This summer, Edgewood College congratulates Sr. Maggie Hopkins, O.P., on her retirement after twenty-nine years of service to our community. When Sr. Maggie began working here, the Oscar Rennebohm Library was the newest building on campus, and as she concludes her ministry the Sciences, Humanities, Fine Arts and Nursing all have dedicated facilities. Through the administration of five presidents, Sr. Maggie has gently but firmly guided Edgewood College in the tradition of Dominican education and service and thus it is with the deepest gratitude that we acknowledge the many ways in which we have been shaped by her influence.
Sr. Maggie was born in Milwaukee and educated by the Dominicans of Sinsinawa throughout her years of primary and secondary schooling. Following a year of classes at UW-Milwaukee while thinking about religious life, Sr. Maggie joined this same Sinsinawa congregation. She finished her education in Religious Studies at Mundelein College, and then worked in three Catholic high schools before returning to the Mound at Sinsinawa as vocation director for her congregation. After seven years in this role, and after completing a Master of Arts in Biblical Studies at Wartburg College, Sr. Maggie was invited to interview at Edgewood College, and in 1991 to join our community.
Although every aspect of life and learning at Edgewood College has benefited from Sr. Maggie’s inspiration, we remember with particular pride her role in the Office for Dominican Mission. This work, concerned with institutionalizing the mission, heritage and traditions of the sponsoring organization, was a completely new idea in the early 1990s. Drawing upon her experience as a vocation director and responding to the needs of the College community, Sr. Maggie created this office from the ground up, then led it throughout the rest of her ministry. Her last postion with the College was Vice President for Dominican Life and Mission. Through it, and for nearly three decades, she has quietly impressed upon us our roots in the Dominican-Catholic Intellectual Tradition, our obligations to the vulnerable among us, and our responsibility to meet the needs of the world, even as she has met ours.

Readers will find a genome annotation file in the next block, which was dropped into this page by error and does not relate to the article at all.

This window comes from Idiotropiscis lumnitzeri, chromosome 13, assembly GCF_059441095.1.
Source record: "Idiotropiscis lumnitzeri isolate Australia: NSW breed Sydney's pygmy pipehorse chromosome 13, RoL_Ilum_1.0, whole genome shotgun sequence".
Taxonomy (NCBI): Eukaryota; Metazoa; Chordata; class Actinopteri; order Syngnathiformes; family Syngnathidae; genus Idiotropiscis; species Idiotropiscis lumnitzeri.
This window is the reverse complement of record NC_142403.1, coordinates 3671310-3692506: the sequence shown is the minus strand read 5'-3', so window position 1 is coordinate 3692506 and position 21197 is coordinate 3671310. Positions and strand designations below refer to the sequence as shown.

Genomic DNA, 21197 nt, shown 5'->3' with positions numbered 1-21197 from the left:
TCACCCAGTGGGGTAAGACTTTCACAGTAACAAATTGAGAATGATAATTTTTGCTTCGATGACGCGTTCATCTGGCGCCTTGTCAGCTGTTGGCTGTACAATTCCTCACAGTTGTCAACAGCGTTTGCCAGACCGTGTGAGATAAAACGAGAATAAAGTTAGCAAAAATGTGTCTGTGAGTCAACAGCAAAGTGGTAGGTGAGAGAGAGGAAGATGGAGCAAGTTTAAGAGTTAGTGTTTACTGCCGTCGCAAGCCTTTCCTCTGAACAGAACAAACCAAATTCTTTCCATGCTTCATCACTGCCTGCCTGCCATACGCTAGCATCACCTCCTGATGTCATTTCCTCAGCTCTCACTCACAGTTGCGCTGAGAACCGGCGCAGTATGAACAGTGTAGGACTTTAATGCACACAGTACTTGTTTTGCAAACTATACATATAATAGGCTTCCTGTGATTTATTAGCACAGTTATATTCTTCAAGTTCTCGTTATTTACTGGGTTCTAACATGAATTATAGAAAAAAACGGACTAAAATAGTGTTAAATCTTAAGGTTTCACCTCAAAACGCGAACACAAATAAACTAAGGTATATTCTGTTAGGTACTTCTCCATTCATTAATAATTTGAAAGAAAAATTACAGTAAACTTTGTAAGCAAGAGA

So while we are not saying good-bye, we do wish Sr. Maggie “Godspeed.” We look forward to hearing about the new projects to which she will turn her attention, even as we continue her work here. For from her we have learned that whatever has been best with us, and what will be best in what comes, will come as it always does, when cor ad cor loquitur. In gratitude we acknowledge that our hearts speak more perfectly only because we have heard hers.
Dr. Jill Kirby
Associate Professor, Religious Studies
June 29, 2020